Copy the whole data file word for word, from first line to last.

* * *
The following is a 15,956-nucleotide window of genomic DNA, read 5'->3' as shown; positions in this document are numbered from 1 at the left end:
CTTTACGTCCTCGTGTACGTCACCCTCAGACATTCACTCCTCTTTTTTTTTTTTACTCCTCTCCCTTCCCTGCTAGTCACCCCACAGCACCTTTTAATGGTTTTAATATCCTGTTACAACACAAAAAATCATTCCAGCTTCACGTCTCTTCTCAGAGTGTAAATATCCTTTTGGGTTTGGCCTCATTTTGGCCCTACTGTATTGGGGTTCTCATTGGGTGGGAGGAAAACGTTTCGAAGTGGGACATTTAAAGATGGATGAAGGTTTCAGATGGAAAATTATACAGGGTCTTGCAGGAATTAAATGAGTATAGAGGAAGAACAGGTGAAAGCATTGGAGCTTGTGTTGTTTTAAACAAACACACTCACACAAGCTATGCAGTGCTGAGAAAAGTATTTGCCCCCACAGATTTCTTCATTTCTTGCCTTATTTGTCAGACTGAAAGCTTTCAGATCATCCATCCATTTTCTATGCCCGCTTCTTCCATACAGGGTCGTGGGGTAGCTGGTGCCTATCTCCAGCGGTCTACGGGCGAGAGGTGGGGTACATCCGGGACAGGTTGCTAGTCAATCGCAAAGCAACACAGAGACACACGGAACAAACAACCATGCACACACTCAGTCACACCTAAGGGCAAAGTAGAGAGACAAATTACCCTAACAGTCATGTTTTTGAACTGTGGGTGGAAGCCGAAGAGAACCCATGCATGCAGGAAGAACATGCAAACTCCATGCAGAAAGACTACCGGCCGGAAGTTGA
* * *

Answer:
The following is a 15,956-nucleotide window of genomic DNA, read 5'->3' as shown; positions in this document are numbered from 1 at the left end:
CTTTACGTCCTCGTGTACGTCACCCTCAGACATTCACTCCTCTTTTTTTTTTTTACTCCTCTCCCTTCCCTGCTAGTCACCCCACAGCACCTTTTAATGGTTTTAATATCCTGTTACAACACAAAAAATCATTCCAGCTTCACGTCTCTTCTCAGAGTGTAAATATCCTTTTGGGTTTGGCCTCATTTTGGCCCTACTGTATTGGGGTTCTCATTGGGTGGGAGGAAAACGTTTCGAAGTGGGACATTTAAAGATGGATGAAGGTTTCAGATGGAAAATTATACAGGGTCTTGCAGGAATTAAATGAGTATAGAGGAAGAACAGGTGAAAGCATTGGAGCTTGTGTTGTTTTAAACAAACACACTCACACAAGCTATGCAGTGCTGAGAAAAGTATTTGCCCCCACAGATTTCTTCATTTCTTGCCTTATTTGTCAGACTGAAAGCTTTCAGATCATCCATCCATTTTCTATGCCCGCTTCTTCCATACAGGGTCGTGGGGTAGCTGGTGCCTATCTCCAGCGGTCTACGGGCGAGAGGTGGGGTACATCCGGGACAGGTTGCTAGTCAATCGCAAAGCAACACAGAGACACACGGAACAAACAACCATGCACACACTCAGTCACACCTAAGGGCAAAGTAGAGAGACAAATTACCCTAACAGTCATGTTTTTGAACTGTGGGTGGAAGCCGAAGAGAACCCATGCATGCAGGAAGAACATGCAAACTCCATGCAGAAAGACTACCGGCCGGAAGTTGA